Sunday, December 17

Top Android Phones 2010

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We can remove some of these options immediately, though, as some are specific to the US market, and I’m in the UK. I’m also going to leave out the original HTC Desire, as it’s now been superseded by the Desire HD.

So the UK Android phones that meet this criteria are:

Dell Streak
HTC Desire HD
Samsung Galaxy S
Sony Ericsson Xperia X10
Notable exceptions
Not included in this list, but still excellent Android phones, are the following:

HTC Legend – only has a 600MHz processor and 3.2? screen
HTC Desire Z – 800MHZ processor (although next gen Snapdragon, so still faster than the original HTC Desire)
Motorola Milestone 2 – 3.7? screen, so just misses out
Which Android phone is the best?
Dell Streak

Overview: The Dell Streak is a gigantic Android phone with a 5? display, a super-tough screen made from “gorilla glass”, and which blurs the line between smartphone and tablet.
For: Giant display, super-tough screen, impressive battery life, great office and productivity tool.
Against: Screen size is too large for a mobile phone, camera gives poor quality night time performance, poor video recording, and it’s just too damn big!
Conclusion: Tempting. The Streak really is great for Web browsing, using Google Maps, viewing videos and for general office work (emails, editing Office docs, etc.), but for me, it’s just too big and the camera and camcorder’s abilities aren’t good enough either.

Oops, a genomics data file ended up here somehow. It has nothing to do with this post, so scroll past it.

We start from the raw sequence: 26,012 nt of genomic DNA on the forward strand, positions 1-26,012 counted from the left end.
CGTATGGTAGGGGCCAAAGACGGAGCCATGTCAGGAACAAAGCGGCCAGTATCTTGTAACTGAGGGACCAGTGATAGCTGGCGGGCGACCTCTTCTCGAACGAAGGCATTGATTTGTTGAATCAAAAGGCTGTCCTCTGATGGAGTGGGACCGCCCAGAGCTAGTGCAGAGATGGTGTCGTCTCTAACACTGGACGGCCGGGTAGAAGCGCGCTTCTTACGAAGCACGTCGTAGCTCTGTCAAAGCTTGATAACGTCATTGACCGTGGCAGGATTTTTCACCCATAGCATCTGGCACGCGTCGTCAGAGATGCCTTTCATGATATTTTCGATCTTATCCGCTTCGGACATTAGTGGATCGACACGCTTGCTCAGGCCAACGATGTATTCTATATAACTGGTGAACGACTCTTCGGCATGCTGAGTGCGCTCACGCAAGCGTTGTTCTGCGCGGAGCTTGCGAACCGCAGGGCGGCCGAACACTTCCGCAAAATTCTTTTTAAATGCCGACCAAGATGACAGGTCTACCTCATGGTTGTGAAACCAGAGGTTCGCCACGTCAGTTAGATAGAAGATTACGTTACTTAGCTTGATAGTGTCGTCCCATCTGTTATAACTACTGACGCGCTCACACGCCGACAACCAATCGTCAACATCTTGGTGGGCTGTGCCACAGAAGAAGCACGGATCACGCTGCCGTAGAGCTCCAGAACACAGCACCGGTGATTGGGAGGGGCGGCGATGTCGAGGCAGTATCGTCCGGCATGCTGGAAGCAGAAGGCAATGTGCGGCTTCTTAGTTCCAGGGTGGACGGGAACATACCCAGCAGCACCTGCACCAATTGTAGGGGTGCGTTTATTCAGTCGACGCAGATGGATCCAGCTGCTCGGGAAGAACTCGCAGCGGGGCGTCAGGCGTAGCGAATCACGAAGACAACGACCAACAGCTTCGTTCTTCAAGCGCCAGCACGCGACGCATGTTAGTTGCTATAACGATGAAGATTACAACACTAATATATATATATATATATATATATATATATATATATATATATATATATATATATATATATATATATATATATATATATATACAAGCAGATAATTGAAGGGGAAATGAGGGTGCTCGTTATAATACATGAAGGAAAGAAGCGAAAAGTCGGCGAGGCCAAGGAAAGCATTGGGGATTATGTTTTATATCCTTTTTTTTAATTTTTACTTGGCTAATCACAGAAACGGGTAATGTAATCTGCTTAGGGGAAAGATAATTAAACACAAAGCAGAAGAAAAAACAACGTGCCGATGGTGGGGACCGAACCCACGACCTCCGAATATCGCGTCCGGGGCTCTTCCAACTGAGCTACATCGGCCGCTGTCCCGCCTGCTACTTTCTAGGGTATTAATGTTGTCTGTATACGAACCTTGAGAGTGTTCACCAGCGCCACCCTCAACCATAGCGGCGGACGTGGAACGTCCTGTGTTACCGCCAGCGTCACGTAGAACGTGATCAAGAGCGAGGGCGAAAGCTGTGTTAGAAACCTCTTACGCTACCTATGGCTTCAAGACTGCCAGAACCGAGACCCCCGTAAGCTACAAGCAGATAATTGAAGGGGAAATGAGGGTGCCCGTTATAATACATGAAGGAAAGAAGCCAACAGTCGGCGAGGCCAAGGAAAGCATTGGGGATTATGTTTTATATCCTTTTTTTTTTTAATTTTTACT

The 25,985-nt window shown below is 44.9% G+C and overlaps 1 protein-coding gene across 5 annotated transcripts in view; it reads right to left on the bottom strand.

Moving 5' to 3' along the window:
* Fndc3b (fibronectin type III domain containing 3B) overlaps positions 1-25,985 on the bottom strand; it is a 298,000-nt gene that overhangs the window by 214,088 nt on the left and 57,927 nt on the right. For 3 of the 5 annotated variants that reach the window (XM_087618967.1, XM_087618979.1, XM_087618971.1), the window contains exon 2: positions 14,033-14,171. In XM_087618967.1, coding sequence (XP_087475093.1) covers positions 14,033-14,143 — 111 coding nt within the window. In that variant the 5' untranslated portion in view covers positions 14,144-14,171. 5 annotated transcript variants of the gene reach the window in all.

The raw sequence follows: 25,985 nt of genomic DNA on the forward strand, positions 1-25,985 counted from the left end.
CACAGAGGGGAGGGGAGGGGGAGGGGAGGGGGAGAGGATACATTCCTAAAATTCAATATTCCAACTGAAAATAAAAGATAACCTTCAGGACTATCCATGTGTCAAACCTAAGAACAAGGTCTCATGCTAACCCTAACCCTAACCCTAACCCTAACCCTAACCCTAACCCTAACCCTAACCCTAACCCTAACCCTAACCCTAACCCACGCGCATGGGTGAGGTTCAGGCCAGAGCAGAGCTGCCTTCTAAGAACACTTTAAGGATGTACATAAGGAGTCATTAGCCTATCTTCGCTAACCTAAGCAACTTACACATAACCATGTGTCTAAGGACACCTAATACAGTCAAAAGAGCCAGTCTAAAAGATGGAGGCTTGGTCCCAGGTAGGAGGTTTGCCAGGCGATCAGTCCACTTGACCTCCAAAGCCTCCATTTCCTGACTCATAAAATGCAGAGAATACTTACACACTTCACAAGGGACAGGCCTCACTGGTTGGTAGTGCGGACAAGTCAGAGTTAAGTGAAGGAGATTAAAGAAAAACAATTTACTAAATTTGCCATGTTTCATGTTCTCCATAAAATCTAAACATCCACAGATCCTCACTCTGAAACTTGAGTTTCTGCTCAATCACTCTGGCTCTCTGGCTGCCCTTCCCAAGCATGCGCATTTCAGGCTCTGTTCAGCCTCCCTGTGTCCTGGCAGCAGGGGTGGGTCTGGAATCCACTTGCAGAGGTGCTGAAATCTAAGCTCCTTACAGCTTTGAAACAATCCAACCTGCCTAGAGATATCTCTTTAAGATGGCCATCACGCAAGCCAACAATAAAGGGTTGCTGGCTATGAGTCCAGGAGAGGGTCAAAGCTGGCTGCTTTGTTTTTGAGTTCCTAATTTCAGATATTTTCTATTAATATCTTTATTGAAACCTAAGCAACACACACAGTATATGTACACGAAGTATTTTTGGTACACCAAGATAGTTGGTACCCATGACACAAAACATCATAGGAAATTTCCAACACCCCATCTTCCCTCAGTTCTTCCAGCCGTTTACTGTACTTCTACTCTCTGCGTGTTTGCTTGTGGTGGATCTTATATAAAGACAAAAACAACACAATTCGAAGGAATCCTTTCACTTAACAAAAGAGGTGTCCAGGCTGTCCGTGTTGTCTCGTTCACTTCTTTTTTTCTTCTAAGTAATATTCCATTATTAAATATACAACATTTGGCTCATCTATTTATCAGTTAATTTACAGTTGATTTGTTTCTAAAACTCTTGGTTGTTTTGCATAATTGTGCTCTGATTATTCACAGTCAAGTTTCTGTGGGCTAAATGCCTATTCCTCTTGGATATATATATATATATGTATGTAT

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HTC Desire HD

Overview: The Desire HD is a 4.3? Android 2.2 smartphone with an 8 megapixel camera with dual LED flash, the next-gen 1GHz Snapdragon CPU and the very latest HTC Sense UI.
For: Super-fast hardware, being at least as fast as the Galaxy S. Cracking multimedia features with an excellent camera. Latest generation Sense UI arguably the best-looking user interface of any Android phone. New HTCSense.com Web site extends phone’s features to the cloud. Can cache maps locally for use abroad or without 3G signal.
Against: Poor battery life. HTCSense.com doesn’t actually work properly yet. Large screen not as good as the original HTC Desire or Samsung Galaxy S.
Conclusion: Great combination of hardware and software, with the Sense UI being unbeatable on Android. Coupled with the super-fast hardware and the great camera and it looks like a real winner. If only the battery life wasn’t so short!
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Samsung Galaxy S

Overview: The Galaxy S is an all-Samsung Android phone, with the best screen on the market (Samsung’s Super AMOLED screen) coupled with the fastest 1GHz CPU (Samsung’s Hummingbird), all making the Galaxy S a really tasty proposition.
For: Fantastic screen, supersonically fast, and a multimedia monster. Even comes with DLNA, letting you stream your pics and videos to your DLNA-equipped TV, or your PS3 or XBox.
Against: No camera flash, so useless in the dark. Seriously, Samsung, what were you thinking?! Also uses Samsung’s TouchWiz user interface, which is OK but not exactly state of the art.